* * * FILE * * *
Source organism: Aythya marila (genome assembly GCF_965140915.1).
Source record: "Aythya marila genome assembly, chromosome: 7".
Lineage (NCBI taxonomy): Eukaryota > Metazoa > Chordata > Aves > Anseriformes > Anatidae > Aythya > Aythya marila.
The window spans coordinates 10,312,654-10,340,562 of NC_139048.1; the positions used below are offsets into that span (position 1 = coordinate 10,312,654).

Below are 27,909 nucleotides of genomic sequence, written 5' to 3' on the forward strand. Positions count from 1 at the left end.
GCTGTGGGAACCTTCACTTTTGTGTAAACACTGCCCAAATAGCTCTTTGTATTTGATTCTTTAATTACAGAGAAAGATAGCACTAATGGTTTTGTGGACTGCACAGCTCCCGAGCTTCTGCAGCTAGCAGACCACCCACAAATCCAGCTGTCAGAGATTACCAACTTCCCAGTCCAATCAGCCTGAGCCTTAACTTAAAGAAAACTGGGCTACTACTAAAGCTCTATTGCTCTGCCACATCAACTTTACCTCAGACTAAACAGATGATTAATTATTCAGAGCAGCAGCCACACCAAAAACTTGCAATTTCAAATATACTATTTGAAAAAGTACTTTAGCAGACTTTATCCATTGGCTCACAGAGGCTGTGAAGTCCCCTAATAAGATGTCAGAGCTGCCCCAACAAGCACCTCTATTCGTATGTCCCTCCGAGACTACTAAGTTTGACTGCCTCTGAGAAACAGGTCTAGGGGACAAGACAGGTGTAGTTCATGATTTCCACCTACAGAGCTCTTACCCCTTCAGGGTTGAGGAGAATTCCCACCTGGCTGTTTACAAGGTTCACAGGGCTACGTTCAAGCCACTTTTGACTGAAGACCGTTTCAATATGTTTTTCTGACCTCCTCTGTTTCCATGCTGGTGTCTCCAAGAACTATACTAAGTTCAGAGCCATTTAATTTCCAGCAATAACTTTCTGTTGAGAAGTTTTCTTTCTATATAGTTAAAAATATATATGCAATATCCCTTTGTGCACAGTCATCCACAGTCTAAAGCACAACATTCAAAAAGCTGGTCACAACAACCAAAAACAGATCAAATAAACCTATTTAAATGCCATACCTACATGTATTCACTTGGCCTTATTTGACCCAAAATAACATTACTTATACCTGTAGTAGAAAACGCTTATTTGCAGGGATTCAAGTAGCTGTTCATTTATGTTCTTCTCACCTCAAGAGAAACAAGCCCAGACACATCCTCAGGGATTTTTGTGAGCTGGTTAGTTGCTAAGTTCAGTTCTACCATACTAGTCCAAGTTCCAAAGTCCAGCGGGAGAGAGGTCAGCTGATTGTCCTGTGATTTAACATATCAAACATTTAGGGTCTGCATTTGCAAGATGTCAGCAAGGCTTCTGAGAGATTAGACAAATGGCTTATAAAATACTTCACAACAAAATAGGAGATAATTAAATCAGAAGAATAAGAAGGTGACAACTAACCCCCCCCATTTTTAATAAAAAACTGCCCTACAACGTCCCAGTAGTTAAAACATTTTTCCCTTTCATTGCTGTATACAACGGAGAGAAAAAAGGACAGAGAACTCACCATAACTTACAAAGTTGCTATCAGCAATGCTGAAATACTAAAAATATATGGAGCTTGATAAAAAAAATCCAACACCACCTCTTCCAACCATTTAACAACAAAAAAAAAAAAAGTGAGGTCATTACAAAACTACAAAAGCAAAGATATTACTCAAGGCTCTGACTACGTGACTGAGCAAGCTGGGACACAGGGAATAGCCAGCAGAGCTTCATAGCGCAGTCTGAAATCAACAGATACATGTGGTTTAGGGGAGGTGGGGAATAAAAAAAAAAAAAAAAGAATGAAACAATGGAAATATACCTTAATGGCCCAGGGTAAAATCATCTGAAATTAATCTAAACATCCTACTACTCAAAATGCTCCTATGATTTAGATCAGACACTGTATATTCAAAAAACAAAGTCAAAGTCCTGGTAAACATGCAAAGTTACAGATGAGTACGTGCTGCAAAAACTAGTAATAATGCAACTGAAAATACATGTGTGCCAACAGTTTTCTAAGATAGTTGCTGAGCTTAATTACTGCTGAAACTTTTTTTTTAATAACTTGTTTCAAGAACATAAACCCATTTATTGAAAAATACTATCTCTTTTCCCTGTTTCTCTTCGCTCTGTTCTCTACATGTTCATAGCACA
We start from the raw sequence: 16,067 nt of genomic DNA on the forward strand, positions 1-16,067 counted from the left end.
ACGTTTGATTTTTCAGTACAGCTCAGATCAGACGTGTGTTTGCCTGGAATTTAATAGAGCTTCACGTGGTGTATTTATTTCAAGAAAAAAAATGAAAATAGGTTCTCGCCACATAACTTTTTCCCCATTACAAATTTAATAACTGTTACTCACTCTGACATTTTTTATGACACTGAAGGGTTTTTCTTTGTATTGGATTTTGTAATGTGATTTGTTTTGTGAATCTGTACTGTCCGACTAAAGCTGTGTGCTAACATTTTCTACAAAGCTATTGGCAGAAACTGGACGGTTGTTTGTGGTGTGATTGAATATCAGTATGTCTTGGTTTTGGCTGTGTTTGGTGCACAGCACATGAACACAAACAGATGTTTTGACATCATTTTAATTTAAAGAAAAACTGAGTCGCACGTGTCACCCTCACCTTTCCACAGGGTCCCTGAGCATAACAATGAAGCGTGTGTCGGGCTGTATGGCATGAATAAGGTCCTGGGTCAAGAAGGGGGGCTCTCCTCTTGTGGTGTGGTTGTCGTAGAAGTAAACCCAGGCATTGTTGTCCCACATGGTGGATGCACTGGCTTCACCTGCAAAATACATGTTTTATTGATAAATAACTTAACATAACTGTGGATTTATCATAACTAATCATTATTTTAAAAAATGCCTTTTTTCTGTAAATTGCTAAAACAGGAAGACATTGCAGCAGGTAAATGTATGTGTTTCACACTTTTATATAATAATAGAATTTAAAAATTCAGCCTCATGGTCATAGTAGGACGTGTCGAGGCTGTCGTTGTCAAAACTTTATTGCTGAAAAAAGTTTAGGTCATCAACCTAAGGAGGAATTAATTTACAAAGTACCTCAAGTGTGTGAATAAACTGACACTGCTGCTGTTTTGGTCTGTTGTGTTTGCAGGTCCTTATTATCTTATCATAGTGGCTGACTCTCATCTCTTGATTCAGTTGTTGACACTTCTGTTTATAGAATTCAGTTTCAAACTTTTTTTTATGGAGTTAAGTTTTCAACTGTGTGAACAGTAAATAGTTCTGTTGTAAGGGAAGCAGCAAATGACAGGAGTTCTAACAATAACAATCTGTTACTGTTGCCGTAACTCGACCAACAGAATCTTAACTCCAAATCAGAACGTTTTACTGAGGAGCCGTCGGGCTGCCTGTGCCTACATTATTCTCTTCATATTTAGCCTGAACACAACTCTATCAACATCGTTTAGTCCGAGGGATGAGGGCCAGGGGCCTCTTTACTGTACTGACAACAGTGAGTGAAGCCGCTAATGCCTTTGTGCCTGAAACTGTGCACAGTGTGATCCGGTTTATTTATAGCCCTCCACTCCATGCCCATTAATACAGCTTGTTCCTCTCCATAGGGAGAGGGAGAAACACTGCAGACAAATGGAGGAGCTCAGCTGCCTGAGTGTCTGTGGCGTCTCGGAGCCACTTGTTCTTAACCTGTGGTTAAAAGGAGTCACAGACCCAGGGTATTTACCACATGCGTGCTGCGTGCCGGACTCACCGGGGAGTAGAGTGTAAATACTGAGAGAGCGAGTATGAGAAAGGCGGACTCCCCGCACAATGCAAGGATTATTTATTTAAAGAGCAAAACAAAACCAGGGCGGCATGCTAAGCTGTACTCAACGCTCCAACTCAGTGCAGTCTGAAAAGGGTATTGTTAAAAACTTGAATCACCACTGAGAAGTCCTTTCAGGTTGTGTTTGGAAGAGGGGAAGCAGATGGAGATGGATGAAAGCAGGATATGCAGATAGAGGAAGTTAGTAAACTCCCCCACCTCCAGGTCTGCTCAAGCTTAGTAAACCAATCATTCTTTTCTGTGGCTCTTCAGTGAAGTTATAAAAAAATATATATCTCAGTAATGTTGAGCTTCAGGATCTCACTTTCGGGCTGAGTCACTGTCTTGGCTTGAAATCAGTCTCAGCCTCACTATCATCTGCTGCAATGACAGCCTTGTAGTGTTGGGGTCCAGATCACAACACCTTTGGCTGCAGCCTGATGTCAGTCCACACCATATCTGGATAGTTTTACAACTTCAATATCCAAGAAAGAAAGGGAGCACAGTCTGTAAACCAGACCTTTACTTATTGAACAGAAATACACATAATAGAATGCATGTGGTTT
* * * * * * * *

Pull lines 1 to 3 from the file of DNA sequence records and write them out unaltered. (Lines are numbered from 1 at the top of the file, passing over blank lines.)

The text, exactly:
Source organism: Aythya marila (genome assembly GCF_965140915.1).
Source record: "Aythya marila genome assembly, chromosome: 7".
Lineage (NCBI taxonomy): Eukaryota > Metazoa > Chordata > Aves > Anseriformes > Anatidae > Aythya > Aythya marila.